"No one thing here does just one thing." These are words Mark Bomford says often about UBC Farm. The more the director of UBC’s Centre for Sustainable Food Systems talks about its cultivated fields, teaching gardens, forest stands, hedgerows and orchard plantings, the more you realize: he’s not kidding.
By Basil Waugh | Photo by Javier Landaeta
UBC Reports | Vol. 56 | No. 10 | Oct. 7, 2010
UBC students learn sustainable farming while growing fruits and vegetables for the popular farmers’ market. K-12 students on school trips learn basic science while reconnecting with nature. The covercrops that protect soil from erosion will become biofuel. Even the honeybees are research subjects, as scientists try to understand their mysterious global disappearing act.
Last year was a banner year at the Farm, Bomford says. Attendance was through the roof with 40,000 visitors and 500 volunteers. Students grew a record 250 types of crops, plants and animals, and more than 150 academic projects across six faculties took place. By popular demand, the farmers’ market runs twice weekly.
But ironically, the Farm’s two most important recent milestones happened away from its fertile soil, says Bomford.
The first was a commitment by UBC’s Board of Governors’ in Nov. 2008 that no family housing be built on the Farm, provided that the housing density previously allotted to the Farm can be moved elsewhere on campus. The second—also requested by the Board—is a new “globally significant, academically rigorous” plan that will ensure the Farm is world-class hub for sustainability research for years to come.
Back in 1997, before its 2001 re-invention, the Farm was designated as a “future housing reserve” during the Metro Vancouver-led Official Community Plan, which has guided UBC’s development as a model sustainable university community. However, the possibility of housing on the Farm raised concern for many in recent years.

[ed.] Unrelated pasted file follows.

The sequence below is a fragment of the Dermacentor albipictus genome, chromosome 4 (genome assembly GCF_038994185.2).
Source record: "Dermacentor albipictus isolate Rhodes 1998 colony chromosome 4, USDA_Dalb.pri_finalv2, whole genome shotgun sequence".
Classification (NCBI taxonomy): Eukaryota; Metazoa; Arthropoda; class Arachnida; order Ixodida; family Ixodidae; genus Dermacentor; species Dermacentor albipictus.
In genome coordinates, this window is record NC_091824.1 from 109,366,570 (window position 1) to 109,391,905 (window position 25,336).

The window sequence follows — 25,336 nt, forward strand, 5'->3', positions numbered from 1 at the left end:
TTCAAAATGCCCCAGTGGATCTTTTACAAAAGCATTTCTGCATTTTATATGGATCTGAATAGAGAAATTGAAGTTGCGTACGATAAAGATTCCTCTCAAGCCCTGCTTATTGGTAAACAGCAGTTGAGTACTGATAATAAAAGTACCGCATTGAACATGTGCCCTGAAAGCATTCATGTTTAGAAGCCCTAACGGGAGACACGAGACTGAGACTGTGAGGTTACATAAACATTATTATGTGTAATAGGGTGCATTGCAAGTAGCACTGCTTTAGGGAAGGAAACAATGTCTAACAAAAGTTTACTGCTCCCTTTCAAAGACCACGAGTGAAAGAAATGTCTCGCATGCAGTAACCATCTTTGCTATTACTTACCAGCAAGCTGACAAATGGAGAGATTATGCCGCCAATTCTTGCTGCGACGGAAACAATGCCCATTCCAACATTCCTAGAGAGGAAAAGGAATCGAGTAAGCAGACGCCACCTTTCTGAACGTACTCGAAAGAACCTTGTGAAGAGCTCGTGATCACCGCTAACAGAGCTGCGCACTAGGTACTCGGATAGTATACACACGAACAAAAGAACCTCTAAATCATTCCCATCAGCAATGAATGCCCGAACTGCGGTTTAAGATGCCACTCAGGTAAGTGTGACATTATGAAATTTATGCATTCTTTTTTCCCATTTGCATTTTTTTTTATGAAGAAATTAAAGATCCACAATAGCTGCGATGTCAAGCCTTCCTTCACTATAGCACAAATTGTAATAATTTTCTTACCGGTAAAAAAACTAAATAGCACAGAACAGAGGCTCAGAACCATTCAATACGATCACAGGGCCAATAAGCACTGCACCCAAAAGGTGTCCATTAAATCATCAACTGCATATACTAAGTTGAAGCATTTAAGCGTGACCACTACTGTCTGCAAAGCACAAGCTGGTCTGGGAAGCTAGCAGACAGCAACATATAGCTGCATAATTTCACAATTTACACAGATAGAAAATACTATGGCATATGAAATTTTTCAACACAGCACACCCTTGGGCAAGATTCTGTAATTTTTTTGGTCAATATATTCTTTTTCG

“Sustainability and food security have grown exponentially as issues of absolute everyday importance to people over the last decade,” says Bomford. “The way the university and community have embraced the Farm over this period feels very special, and reflects this larger picture.”
In UBC’s current Land Use Plan consultations (see below for details), the university is seeking to re-designate the Farm—along with other green areas, including botanical gardens and athletic fields—as “green academic,” meaning academic lands that support land-based teaching, research, community engagement and athletics.
Other goals of the Land Use Plan consultations include: identifying where the housing density allotted to the Farm will be moved, and increasing campus housing options and affordability. The growth of housing at UBC is part of a long-term strategy to transform the university from a commuter campus into a model sustainable community.
With the Farm’s future secure, Bomford and his team are ready to hit the ground running with the new academic plan, Cultivating Place, which will transform the Farm into a world-class academic resource and a core part of UBC’s sustainability strategy.
The centrepiece of the plan includes the creation of a small residential college and micro-lab. To be built to the highest green standards using existing building footprints, these new facilities will bring students, faculty and world experts together into an immersive environment for globally significant research on key sustainability issues, says Prof. Andrew Riseman, UBC Faculty of Land of Food Systems, who co-chaired the creation of Cultivating Place with Bomford.
Other highlights of the five-year plan include: green technology innovation, innovation grants, visiting sustainability laureates, sustainability dialogues, practicum courses, faculty memberships and farm-branded organic deliveries to campus homes and local restaurants.
“UBC Farm will be a living laboratory where students and researchers explore the major sustainability issues facing society, including food, energy, waste and greenhouse gas,” says Bomford. “We want to develop global best practices in the microcosm of UBC, and then share these broadly as an agent for positive social change.”
“No campus farm that I know of is attempting the level of integration between learning, teaching, research and operations, or the breadth of crucial issues that we are working to address at the UBC Farm,” says Riseman.
As Bomford likes to say, no one thing does just one thing.
Cultivating Place website:
Participate in UBC Land Use Plan consultations online or in person. Learn more at planning.ubc.ca
Learn how UBC will reduce carbon emissions to zero by 2050 at sustain.ubc.ca